The salmon tank was first established in November 2013 after TCC dismantled the 600 gallon marine aquarium due to multiple structural issues (of most concern was the bowing of the plexiglass sides, an omen of catastrophic failure!) In the place of the marine aquarium, TCC partnered with the Washington Department of Fish and Wildlife’s Salmon Cooperative program and Puget Creek Restoration Society to raise coho salmon and release them into Puget Creek. The first batch of eyed coho salmon eggs (250 of them, to be precise) was picked up on December 2nd, 2013 from Voight Creek Hatchery in Orting. TCC released those salmon into Puget Creek during Earth Week on April 24th, 2014.
TCC picked up the second batch of 250 eyed coho eggs from the same hatchery exactly one year after the first batch. Those eggs had all hatched by December 11, 2014 and started swimming and eating solid food during the week between Christmas and New Year’s. Between hatching and “swimming up” they hang out on the bottom of the tank in the dark, absorbing the yolk in their yolk sac for nutrition. Once the yolk is gone they are light enough to swim and they can come out from under the black felt we use to darken the tank and simulate their early natural habitat: living under the gravel in a stream bed. When the eggs have hatched they are called alevin. Once they “swim up,” they are called fry.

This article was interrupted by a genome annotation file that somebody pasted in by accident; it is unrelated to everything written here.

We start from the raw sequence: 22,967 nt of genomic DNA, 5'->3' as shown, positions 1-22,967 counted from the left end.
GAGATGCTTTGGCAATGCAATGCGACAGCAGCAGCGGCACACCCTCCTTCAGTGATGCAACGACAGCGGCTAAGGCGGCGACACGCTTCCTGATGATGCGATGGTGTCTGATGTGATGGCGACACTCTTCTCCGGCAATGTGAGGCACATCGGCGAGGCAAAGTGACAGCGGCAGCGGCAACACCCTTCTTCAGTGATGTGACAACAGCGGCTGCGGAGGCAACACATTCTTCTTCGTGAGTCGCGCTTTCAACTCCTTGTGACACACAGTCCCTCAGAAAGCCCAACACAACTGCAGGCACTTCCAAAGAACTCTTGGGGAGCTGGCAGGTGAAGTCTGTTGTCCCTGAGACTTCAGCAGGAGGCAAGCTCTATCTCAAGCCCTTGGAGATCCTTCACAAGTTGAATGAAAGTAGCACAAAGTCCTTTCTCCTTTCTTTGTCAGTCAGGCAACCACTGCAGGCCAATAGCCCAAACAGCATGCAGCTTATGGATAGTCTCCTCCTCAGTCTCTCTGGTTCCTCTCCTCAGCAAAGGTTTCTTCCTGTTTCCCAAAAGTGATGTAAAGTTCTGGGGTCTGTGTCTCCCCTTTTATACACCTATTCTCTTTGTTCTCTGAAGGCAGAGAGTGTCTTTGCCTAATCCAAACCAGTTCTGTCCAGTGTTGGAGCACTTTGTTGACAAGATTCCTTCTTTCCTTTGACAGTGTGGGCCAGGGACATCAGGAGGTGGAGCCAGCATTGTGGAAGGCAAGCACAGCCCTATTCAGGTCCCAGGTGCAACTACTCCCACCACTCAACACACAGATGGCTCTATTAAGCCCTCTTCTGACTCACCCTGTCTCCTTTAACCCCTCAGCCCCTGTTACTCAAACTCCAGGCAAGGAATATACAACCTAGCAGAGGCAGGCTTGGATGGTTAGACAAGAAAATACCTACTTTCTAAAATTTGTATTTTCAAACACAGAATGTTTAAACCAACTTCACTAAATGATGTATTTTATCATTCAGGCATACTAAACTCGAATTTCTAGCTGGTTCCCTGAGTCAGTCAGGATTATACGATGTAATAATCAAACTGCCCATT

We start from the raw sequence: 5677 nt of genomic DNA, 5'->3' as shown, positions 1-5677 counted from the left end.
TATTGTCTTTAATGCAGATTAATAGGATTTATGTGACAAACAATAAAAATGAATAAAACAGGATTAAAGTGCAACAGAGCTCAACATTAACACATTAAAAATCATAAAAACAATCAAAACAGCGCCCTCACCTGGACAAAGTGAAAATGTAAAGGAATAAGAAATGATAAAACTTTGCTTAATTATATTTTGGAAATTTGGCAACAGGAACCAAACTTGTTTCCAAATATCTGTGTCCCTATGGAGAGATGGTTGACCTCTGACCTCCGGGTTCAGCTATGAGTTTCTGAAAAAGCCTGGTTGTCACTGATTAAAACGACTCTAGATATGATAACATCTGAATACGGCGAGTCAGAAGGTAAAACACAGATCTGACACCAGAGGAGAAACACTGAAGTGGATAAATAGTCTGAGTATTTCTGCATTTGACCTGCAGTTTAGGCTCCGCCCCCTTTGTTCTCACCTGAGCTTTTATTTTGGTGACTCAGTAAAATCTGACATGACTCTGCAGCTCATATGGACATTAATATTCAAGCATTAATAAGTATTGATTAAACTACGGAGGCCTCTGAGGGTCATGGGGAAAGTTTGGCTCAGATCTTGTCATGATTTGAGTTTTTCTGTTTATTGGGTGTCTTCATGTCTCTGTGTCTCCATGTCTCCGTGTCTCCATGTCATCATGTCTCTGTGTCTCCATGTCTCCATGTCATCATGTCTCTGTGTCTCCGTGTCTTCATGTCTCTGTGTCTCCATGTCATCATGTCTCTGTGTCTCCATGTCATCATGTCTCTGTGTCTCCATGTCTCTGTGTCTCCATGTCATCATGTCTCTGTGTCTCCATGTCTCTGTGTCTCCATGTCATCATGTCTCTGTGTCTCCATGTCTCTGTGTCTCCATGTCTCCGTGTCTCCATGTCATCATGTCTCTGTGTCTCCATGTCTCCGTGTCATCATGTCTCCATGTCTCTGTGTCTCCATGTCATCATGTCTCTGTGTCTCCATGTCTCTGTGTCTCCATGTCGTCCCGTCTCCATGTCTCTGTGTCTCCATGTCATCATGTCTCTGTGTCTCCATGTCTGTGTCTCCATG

Professor Shaun Henderson’s Biology 100 classes are monitoring the water quality in the tank as well as the development of the salmon. “The students are most excited about having a direct role in helping return salmon to Puget Creek. They enjoy watching the salmon grow and know that its partly their monitoring work that ensures their survival,” says Henderson. Although the survival rate of the eggs is greatly increased in these first stages of development, 10-20 of them don’t make it after they have absorbed their yolk. Some just don’t eat enough in their first few weeks. The folks at the hatchery explained that they need to learn to eat – some catch on quickly and grow in strength and aggressiveness while a few seem to lurk at the bottom of the tank, getting thinner and thinner and eventually dying.
The release this second batch is expected to be during Earth Week (April 20th – 26th). Look for the release date sometime in March!